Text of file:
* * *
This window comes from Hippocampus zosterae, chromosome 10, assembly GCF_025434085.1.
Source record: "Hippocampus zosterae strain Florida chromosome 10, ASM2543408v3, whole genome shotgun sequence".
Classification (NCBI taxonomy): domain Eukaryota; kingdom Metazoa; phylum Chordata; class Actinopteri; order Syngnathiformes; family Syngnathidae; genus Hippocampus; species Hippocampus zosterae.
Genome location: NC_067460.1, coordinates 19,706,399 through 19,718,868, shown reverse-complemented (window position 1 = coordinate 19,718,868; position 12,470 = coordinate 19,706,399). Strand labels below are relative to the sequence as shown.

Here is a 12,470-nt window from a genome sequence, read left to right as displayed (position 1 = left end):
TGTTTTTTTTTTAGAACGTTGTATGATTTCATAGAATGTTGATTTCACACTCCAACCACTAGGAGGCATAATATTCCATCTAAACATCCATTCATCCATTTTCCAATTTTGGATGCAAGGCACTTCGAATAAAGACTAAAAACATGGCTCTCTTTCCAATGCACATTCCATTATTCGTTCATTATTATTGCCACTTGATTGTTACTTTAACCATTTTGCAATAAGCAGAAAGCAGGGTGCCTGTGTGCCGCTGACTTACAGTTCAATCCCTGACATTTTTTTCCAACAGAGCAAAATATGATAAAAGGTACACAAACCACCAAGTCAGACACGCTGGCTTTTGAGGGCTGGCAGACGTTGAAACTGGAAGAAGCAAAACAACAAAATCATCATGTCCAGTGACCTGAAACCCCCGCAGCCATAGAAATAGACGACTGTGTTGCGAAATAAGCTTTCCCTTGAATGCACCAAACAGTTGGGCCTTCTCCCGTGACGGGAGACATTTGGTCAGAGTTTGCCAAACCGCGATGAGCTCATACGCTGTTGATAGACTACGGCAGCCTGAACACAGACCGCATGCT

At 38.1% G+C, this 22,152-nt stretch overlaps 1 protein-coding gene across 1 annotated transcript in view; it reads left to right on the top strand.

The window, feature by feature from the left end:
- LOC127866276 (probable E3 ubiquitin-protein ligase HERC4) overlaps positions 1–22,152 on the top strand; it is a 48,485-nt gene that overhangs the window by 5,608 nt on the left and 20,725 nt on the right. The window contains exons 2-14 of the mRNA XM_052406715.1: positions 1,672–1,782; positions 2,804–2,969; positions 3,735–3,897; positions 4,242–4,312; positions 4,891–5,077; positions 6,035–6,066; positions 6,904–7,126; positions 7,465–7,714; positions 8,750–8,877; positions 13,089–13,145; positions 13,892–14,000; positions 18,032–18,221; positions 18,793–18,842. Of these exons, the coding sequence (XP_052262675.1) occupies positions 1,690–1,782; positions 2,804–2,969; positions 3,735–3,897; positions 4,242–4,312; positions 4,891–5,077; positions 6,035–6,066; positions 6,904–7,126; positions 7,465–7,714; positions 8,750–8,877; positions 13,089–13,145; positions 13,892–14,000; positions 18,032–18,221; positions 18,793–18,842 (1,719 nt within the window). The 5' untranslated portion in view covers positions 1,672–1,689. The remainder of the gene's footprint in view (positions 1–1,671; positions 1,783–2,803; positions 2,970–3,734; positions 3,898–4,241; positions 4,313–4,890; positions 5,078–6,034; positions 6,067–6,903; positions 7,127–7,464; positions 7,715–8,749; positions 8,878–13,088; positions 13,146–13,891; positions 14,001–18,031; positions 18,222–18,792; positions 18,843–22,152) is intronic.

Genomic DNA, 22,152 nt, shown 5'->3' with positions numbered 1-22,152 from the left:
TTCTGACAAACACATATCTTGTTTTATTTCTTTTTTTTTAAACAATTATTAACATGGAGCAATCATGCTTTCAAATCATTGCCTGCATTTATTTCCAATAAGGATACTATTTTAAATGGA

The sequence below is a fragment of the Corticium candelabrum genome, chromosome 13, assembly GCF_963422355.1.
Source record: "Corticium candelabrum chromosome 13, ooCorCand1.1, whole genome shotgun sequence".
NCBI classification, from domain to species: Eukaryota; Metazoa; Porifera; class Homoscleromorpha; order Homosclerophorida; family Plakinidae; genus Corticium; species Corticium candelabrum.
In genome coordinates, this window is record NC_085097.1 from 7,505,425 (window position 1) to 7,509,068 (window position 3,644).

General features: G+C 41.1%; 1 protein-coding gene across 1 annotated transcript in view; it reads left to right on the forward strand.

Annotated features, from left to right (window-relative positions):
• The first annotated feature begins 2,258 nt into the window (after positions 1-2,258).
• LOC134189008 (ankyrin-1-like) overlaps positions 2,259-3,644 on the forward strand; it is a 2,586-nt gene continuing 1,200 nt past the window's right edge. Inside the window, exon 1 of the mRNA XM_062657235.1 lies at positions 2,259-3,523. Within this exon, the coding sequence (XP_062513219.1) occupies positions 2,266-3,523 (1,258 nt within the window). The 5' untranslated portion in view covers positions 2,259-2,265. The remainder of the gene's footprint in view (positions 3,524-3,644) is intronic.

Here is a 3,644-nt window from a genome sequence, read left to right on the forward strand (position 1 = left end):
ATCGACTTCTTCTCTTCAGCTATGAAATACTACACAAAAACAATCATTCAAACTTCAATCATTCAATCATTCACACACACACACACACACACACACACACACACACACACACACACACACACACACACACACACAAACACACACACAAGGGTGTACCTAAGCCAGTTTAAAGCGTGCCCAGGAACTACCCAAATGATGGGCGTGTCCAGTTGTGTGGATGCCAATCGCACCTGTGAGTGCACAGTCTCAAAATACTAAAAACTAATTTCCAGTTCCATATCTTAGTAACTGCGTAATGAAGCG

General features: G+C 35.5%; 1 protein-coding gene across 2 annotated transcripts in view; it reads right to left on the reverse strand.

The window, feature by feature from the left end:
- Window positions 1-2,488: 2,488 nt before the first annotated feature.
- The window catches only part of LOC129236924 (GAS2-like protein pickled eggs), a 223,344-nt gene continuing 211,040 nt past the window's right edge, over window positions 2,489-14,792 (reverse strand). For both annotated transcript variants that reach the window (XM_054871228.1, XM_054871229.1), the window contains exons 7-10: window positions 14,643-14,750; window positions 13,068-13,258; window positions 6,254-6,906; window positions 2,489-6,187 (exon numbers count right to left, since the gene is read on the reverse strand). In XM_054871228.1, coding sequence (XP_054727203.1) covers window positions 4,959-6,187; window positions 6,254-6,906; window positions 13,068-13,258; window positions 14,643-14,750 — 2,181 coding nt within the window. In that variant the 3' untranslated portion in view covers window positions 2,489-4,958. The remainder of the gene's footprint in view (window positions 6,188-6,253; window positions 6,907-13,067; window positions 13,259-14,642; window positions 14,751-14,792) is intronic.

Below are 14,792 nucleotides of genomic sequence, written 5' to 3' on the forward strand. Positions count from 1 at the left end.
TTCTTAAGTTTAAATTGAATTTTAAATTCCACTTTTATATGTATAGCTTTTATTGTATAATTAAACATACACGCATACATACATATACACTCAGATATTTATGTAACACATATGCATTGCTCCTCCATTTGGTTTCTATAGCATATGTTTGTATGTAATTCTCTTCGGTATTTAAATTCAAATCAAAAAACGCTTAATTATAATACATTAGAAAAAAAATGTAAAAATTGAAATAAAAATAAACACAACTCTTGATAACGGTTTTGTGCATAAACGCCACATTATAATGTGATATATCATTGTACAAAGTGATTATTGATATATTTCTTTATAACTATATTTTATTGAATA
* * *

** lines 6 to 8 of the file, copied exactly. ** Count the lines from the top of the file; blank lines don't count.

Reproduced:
TGTTTTTTTTTTAGAACGTTGTATGATTTCATAGAATGTTGATTTCACACTCCAACCACTAGGAGGCATAATATTCCATCTAAACATCCATTCATCCATTTTCCAATTTTGGATGCAAGGCACTTCGAATAAAGACTAAAAACATGGCTCTCTTTCCAATGCACATTCCATTATTCGTTCATTATTATTGCCACTTGATTGTTACTTTAACCATTTTGCAATAAGCAGAAAGCAGGGTGCCTGTGTGCCGCTGACTTACAGTTCAATCCCTGACATTTTTTTCCAACAGAGCAAAATATGATAAAAGGTACACAAACCACCAAGTCAGACACGCTGGCTTTTGAGGGCTGGCAGACGTTGAAACTGGAAGAAGCAAAACAACAAAATCATCATGTCCAGTGACCTGAAACCCCCGCAGCCATAGAAATAGACGACTGTGTTGCGAAATAAGCTTTCCCTTGAATGCACCAAACAGTTGGGCCTTCTCCCGTGACGGGAGACATTTGGTCAGAGTTTGCCAAACCGCGATGAGCTCATACGCTGTTGATAGACTACGGCAGCCTGAACACAGACCGCATGCT

At 38.1% G+C, this 22,152-nt stretch overlaps 1 protein-coding gene across 1 annotated transcript in view; it reads left to right on the top strand.

The window, feature by feature from the left end: